Catherine Parr, the last wife of Henry VIII, is reputed as the first authoress to publish under her own name. However, this is a considerable simplification of a much broader topic of the women writers in the Middle Ages and Early Modern period.
In 1545, ‘Prayers and Meditations’ was ‘collected out of holy workes, by the most vertuous and gracious Princesse Katherine queene of England, Fraunce and Ireland.’ This wasn’t Parr’s first work; the previous year she had anonymously published ‘Psalms or Prayers.’
Prior to Catherine Parr’s renowned publication, it was acceptable to identify that a woman had written, translated, or compiled a text; it is just that their actual name did not appear in print. An example of this took place just two decades earlier. In 1524, Margaret Roper, the daughter of Thomas More, anonymously published a translation of Desiderius Erasmus’ ‘Precatio Dominica’ as ‘A Devout Treatise upon the Paternoster.’ However, Jaime Goodrich, a historian of Early Modern women writers argues that though the authoress was only identified as ‘a yong vertuous and well lerned gentylwoman of xix yere of age,’ amongst the learned circles who would read such a text, it was well known that Margaret was the woman behind the publication.
A letter Thomas More wrote to Margaret’s tutor offers an insight into one reason women should not publish their works, or at least should not be so vain as to claim credit for it: ‘Since erudition in women is a new thing and a reproach to the sloth of men, many will gladly assail it.’ Thomas More was famous for promoting the education of women, but many still clung to the old idea that an educated woman was a dangerous thing, and could lead to the breakdown of society. He feared that if people (read: men) saw women being vain about their achievements, it would be used as a weapon against the cause.
But if we rewind further, we can see that at least one authoress was identified in her complete English manuscript in the Middle Ages.
Written in Middle English, ‘Revelations of Divine Love’ was composed by Julian of Norwich in the late 14th and early 15th centuries. Julian was an anchoress in Norwich who experienced mystic visions during a near-fatal illness, and wrote about them in a book. This is the first book in English known to have been written by a woman. Julian wrote two versions of ‘Revelations of Divine Love,’ known as the ‘Short Text’ and the ‘Long Text.’ The ‘Short Text’ seems to have been written soon after she recovered from the illness which induced her visions in May 1373, and were then later expanded upon in the ‘Long Text.’
In the book, Julian avoids identifying herself, referring to herself as ‘a simple creature unlettered.’ Being illiterate, she relied on scribes to write for her, as many did during this period. The scribe who wrote the single surviving manuscript of the finished text with the line:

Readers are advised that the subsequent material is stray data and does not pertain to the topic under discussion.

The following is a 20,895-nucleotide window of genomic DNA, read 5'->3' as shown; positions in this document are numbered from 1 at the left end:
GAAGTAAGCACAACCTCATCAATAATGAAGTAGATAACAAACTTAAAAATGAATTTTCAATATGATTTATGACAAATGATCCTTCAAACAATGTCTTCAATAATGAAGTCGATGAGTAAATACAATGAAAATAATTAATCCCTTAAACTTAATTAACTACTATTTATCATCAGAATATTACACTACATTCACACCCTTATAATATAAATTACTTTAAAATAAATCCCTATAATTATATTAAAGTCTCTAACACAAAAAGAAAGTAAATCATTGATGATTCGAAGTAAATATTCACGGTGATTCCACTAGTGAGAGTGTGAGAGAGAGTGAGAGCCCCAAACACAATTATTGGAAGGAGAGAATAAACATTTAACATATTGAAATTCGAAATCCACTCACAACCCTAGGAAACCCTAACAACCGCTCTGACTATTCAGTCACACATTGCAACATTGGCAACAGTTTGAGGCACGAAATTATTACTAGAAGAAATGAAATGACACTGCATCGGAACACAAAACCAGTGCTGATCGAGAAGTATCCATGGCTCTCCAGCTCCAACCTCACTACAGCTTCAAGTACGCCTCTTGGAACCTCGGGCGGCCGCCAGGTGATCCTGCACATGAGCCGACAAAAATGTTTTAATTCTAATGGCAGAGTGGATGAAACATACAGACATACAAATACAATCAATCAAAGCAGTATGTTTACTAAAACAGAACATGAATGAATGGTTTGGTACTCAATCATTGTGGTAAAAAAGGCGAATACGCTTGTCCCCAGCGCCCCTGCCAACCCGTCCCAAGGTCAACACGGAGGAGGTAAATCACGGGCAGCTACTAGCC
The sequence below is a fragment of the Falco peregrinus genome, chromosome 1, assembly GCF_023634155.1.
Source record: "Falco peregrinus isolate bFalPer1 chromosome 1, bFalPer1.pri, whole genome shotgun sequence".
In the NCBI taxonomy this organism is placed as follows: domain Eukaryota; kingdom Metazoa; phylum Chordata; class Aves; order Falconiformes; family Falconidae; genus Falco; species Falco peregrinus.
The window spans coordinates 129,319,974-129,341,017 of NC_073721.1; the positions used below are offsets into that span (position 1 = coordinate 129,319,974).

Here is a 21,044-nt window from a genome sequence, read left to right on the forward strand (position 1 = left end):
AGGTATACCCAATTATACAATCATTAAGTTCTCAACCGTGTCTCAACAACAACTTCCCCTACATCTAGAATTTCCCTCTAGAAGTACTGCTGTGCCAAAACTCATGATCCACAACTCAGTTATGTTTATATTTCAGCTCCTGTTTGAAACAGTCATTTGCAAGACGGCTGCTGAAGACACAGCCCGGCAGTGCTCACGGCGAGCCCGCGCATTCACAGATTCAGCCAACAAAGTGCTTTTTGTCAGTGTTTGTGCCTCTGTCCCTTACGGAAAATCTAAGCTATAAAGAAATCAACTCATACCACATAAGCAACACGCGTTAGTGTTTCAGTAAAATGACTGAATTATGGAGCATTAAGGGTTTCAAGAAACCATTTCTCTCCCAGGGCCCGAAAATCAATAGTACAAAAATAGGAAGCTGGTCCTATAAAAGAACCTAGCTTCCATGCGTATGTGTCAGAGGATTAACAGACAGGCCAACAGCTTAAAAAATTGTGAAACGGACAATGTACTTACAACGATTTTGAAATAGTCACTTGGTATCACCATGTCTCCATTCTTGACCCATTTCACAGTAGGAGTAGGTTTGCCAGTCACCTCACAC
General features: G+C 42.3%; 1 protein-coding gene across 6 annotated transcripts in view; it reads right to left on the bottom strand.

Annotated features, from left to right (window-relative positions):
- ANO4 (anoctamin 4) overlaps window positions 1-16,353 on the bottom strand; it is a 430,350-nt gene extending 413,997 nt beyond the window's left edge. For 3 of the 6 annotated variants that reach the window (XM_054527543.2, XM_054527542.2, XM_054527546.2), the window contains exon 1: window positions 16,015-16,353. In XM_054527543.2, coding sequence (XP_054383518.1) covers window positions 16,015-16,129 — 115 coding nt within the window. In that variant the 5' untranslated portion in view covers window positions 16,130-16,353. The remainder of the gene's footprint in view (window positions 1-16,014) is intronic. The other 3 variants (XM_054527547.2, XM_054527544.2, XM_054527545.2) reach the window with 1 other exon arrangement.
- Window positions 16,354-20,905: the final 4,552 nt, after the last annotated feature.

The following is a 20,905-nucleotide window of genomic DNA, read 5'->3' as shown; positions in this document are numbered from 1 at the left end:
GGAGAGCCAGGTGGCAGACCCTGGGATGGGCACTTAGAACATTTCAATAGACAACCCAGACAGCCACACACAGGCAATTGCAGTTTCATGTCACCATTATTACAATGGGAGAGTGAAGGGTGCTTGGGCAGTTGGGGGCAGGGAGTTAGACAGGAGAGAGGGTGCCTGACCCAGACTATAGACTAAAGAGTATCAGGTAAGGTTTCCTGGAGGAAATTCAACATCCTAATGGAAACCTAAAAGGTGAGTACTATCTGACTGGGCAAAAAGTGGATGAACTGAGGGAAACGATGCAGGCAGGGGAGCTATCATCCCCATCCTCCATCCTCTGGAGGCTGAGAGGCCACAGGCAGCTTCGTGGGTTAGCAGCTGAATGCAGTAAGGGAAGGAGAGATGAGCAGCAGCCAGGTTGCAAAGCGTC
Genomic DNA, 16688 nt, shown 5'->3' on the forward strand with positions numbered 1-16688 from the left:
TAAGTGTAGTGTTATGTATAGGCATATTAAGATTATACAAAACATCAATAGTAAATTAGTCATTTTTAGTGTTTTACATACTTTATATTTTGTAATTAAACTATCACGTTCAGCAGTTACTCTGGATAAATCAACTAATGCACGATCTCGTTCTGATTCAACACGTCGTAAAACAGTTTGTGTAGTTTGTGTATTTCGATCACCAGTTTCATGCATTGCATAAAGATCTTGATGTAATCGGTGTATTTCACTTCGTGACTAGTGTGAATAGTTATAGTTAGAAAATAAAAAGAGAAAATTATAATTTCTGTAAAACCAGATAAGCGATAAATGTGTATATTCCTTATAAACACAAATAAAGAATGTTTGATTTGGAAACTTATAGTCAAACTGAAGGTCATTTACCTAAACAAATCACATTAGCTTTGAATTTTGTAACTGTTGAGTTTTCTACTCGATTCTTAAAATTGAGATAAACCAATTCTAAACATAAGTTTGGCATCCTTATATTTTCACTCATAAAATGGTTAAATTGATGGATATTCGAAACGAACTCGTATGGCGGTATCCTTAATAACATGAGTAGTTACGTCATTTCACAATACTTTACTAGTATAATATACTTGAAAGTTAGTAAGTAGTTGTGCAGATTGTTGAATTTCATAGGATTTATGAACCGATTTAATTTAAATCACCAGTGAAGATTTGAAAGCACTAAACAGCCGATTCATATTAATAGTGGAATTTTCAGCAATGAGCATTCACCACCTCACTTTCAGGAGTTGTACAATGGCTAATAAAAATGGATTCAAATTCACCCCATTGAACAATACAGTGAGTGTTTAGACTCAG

From the phrasing, it has generally been agreed that this was the scribe’s own addition, rather than Julian’s own words. Nevertheless, the manuscript has a clear female author identified.
So why isn’t Julian of Norwich considered the first published English authoress? Well, to put it simply, it is because the printing press had yet to be invented.
When we talk about publishing, we are referring specifically to works which have been through the printing press. William Caxton wouldn’t bring the printing press to England until 1476, more than a century after Julian is first believed to have started work on her manuscript.
‘Revelations of Divine Love’ was written during a time in which new manuscript copies were created by handwriting text onto new parchment folios. Around 1450, this did happen; one James Grenehalgh included the ‘Short Text’ in an anthology of religious texts compiled for Syon Abbey. But otherwise, Julian’s book is not believed to have been widely disseminated in her lifetime; it is unclear how many original copies were made, or if more than a small handful of people read it.
In fact, it wasn’t until 1670 when a Benedictine monk called Serenus de Cressy had Julian’s book published for a convent on English nuns in Cambrai, under the name ‘XVI Revelations of Divine Love, shewed to a devout servant of Our Lord, called Mother Juliana, an Anchorete of Norwich: Who lived in the Dayes of King Edward the Third.’ This is considered the first official publication of Julian of Norwich’s book. How de Cressy came upon the book is unclear; it certainly would not have been allowed during the English Reformation or the Dissolution of the Monasteries.
Nevertheless, it is disingenuous to ignore the fact that Julian’s book was copied and made available as early as the 15th century, and with her name clearly labelling her as the authoress. Whilst the printing press did revolutionise the creation and dissemination of texts, it should not act to erase the literary achievements of women prior to its arrival in England
This should not undermine the significance of Catherine Parr’s publication; however, we should remember that women had been writing in English and disseminating their works for at least several centuries before this. Here I have presented just a small sample of a much larger area of research. Because Julian of Norwich’s ‘Revelations of Divine Love’ is the earliest text so far that was attributed to a woman. I’m sure in the future many more will come to light.
Top image: Portrait of Catherine Parr by an unknown artist, c.1544-45